Medal of Honor's Taliban multiplayer 'surprised' Army

Military consultants on EA's hyper-realistic shooter said they never saw controversial multiplayer mode until late August.

Unlike Call of Duty: Modern Warfare 2's over the top, Tom-Clancy-on-steroids storyline, the new Medal of Honor is shooting for realism. Due out next week, the reboot of Electronic Arts' formerly World War II-only shooter series is based on actual events during the early days of the ongoing Afghanistan conflict.

Medal of Honor's military advisors weren't pleased by the game's playable Taliban faction.

However, Medal of Honor's authenticity was jeopardized late last week, less than two weeks before the game ships for the PlayStation 3, Xbox 360, and PC. On Friday, EA announced it was changing the name of the Taliban in the game's multiplayer mode to "opposing force." In a statement on the the game's official Web site, EA executive producer Greg Goodrich said the move was done out of "reverence" to fallen US soldiers.

Now, a report on gaming blog Kotaku has shed some light on how the Taliban multiplayer mode may have cost the game the support of the US Army, which it worked with closely on the single-player campaign. However, those military consultants--many of them veterans of the Iraq and Afghanistan wars--reportedly never saw the game's multiplayer mode, in development at EA DICE in Stockholm, until late August.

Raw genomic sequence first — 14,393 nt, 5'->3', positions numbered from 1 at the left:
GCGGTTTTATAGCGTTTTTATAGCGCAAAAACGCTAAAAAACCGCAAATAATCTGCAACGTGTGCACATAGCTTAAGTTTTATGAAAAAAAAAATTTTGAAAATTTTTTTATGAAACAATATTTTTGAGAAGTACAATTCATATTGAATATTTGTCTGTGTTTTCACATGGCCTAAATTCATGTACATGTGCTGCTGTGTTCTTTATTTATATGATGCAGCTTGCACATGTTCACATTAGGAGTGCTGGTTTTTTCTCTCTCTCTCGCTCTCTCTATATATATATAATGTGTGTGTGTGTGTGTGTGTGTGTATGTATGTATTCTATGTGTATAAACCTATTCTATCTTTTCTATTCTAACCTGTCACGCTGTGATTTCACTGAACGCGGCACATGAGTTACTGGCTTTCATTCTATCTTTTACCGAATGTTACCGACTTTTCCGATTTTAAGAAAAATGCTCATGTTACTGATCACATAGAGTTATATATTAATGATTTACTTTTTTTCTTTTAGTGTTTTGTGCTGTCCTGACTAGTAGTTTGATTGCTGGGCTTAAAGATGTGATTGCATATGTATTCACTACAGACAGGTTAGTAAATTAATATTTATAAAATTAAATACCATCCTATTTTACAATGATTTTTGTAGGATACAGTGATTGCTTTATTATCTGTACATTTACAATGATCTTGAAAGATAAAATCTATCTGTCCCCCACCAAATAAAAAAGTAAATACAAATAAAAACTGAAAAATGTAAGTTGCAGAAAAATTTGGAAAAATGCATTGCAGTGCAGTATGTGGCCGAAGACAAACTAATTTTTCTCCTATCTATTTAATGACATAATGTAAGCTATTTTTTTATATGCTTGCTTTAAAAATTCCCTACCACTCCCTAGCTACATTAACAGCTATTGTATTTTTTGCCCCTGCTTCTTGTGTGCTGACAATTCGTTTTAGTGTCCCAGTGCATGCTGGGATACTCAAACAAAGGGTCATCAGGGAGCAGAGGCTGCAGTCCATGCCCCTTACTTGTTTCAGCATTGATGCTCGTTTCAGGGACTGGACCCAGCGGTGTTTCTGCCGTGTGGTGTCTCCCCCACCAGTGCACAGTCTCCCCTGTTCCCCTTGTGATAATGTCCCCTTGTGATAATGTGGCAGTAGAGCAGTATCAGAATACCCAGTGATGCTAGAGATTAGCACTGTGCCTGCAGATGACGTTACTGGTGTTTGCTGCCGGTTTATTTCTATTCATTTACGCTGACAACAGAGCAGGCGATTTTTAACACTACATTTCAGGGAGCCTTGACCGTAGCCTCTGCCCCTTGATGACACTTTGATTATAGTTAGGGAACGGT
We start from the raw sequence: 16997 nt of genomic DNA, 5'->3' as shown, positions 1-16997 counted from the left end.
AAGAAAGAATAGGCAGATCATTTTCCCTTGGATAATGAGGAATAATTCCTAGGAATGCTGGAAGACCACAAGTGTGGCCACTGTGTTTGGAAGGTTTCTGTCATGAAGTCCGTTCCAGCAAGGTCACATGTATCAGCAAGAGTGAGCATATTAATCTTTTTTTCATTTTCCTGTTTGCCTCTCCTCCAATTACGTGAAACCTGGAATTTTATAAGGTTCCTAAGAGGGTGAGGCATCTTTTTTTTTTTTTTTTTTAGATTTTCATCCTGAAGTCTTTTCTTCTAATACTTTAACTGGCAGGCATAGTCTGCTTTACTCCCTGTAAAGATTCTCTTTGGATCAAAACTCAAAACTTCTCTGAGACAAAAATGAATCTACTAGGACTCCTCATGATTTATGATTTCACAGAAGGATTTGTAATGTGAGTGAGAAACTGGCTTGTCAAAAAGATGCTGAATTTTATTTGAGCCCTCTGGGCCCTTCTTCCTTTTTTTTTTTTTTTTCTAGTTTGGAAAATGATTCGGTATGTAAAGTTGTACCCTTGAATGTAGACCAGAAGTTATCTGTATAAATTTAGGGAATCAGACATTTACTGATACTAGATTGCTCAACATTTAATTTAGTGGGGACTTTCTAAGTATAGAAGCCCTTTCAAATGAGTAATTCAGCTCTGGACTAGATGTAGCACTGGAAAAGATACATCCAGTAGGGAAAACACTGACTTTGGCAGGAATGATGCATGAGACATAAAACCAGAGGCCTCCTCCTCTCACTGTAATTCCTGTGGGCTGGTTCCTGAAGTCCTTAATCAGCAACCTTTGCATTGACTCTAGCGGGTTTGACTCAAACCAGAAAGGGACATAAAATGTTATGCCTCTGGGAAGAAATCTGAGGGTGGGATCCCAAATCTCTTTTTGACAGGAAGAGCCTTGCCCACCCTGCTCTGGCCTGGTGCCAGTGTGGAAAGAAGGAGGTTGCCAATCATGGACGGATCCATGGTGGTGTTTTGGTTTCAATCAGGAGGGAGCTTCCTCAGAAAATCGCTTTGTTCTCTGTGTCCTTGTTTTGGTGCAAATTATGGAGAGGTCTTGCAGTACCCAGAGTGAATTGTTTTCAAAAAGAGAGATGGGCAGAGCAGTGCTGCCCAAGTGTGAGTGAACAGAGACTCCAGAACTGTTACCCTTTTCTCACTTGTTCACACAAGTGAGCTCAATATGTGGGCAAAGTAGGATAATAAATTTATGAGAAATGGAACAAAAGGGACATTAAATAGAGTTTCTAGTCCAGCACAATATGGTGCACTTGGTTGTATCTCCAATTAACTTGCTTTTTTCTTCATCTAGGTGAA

That mode let players fight against US soldiers as members of the Taliban, the guerrillas currently battling a US-led coalition in Afghanistan. The fact players could shoot and kill American troops in a realistic and violent manner "surprised" US military commanders, according to Kenneth Hawes, director of the U.S. Army's Public Affairs Office, Western Region.

It also angered retired Army Captain Brian Chung, who advised on the game while recovering from wounds received in Iraq. "The whole notion of cops and robbers or cowboys and Indians...that doesn't work," he said. "This isn't in the past. If you say Taliban and U.S. troops, that is going on now; there are soldiers dying every day."

"The Army's support of the game was based on the single-player only," Chung continued. "My understanding is that they were only 80 percent done with single-player and hadn't started multiplayer development yet."

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